To Barbell or Not to Barbell?
I use my Power Block bells for db snatches all the time. They are a bit clunky for clean-related stuff, for my taste, but I don't have any issues with others using them. Many implements can be used with triple extension; the barbell is not a sacred cow.
The sport of weightlifting offers partial movements that can help anyone learn to be more powerful. And remember, it is a SPORT in itself; you must respect the complexity of the movements if you are going to use them with non-weightlifting athletes. Using the barbell vs dumbbells allows for maximum resistance, but presents some technical challenges. If the athlete has mobility issues (ankle, hip, shoulder) or is very tall, hitting the appropriate positions can be difficult.
If you are going to teach a novice with a barbell, I find it highly desirable to use adjustable pulling blocks (see picture). I learned this from Derrick Crass (physical therapist and member of the 84 and 88 Olympic teams in weightlifting). This allows you to start with the "power position" and work from there easily. I only start with straight-arm pulls; this ingrains the idea that the legs are doing the work, and not the arms. This is not an upright row.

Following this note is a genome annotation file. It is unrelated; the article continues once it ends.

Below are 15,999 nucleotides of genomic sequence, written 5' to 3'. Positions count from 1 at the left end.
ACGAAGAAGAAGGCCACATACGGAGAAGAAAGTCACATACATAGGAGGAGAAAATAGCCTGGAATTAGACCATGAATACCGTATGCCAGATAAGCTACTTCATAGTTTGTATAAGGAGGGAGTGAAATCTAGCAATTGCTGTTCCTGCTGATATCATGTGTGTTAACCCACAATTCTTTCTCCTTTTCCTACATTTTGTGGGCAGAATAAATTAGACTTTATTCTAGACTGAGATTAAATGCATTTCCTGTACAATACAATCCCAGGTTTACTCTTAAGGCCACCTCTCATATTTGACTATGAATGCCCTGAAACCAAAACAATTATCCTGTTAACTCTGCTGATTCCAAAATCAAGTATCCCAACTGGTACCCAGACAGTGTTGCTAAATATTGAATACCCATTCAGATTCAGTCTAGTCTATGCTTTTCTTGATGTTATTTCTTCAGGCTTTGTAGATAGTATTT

I am NOT a fan of the "hang" movements with a barbell, with non-weightlifters. In my opinion, a lack of adjustable blocks and subsequent use of the "hang" leads to the many of the horrid movements we see in the high school and college weight rooms in this country. See this example. (I like much of what Mike Boyle does; but I do not believe this type of lifting is beneficial for any athlete.) Instead of a vertical, explosive triple extension, we see a big swinging counter-movement followed by a reverse curl--barely any hip extension. There is no ankle plantarflexion or knee extension. Oh yeah, forgot to mention the STOMP. I could write a whole book on that. Stomping is not necessary in a power clean or a clean. In this sense, pulls alone will keep the athlete focused on the real task. There will be less temptation to stomp. The only sound should be the sound of the plates clanging against the bar at the top of the pull.
I don't have a great clip of pulls from the blocks, but here's a nice clip of weightlifting coach Harvey Newton cueing weightlifter Jason Brown during snatch high pulls from the floor. Most athletes don't need to pull from the floor, but competitive weightlifters must learn this movement.